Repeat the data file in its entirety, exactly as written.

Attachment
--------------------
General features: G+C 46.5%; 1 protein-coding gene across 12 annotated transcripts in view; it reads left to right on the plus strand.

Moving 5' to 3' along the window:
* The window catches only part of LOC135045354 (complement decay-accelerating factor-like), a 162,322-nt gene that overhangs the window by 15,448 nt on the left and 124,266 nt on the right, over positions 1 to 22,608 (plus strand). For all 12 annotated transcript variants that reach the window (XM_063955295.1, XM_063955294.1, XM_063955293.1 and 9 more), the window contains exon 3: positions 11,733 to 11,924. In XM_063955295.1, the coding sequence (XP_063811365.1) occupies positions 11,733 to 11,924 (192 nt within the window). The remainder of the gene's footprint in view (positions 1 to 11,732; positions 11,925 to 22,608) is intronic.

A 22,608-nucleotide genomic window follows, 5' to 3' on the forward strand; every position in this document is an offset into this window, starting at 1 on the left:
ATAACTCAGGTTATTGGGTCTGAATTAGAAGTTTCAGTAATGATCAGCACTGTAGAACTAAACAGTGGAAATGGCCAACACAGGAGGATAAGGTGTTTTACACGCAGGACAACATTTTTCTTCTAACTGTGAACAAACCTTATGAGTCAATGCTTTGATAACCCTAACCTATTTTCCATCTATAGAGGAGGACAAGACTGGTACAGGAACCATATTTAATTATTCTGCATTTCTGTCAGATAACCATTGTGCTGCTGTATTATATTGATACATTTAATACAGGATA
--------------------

General features: G+C 46.5%; 1 protein-coding gene across 12 annotated transcripts in view; it reads left to right on the plus strand.

Moving 5' to 3' along the window:
* The window catches only part of LOC135045354 (complement decay-accelerating factor-like), a 162,322-nt gene that overhangs the window by 15,448 nt on the left and 124,266 nt on the right, over positions 1 to 22,608 (plus strand). For all 12 annotated transcript variants that reach the window (XM_063955295.1, XM_063955294.1, XM_063955293.1 and 9 more), the window contains exon 3: positions 11,733 to 11,924. In XM_063955295.1, the coding sequence (XP_063811365.1) occupies positions 11,733 to 11,924 (192 nt within the window). The remainder of the gene's footprint in view (positions 1 to 11,732; positions 11,925 to 22,608) is intronic.

A 22,608-nucleotide genomic window follows, 5' to 3' on the forward strand; every position in this document is an offset into this window, starting at 1 on the left:
ATAACTCAGGTTATTGGGTCTGAATTAGAAGTTTCAGTAATGATCAGCACTGTAGAACTAAACAGTGGAAATGGCCAACACAGGAGGATAAGGTGTTTTACACGCAGGACAACATTTTTCTTCTAACTGTGAACAAACCTTATGAGTCAATGCTTTGATAACCCTAACCTATTTTCCATCTATAGAGGAGGACAAGACTGGTACAGGAACCATATTTAATTATTCTGCATTTCTGTCAGATAACCATTGTGCTGCTGTATTATATTGATACATTTAATACAGGATA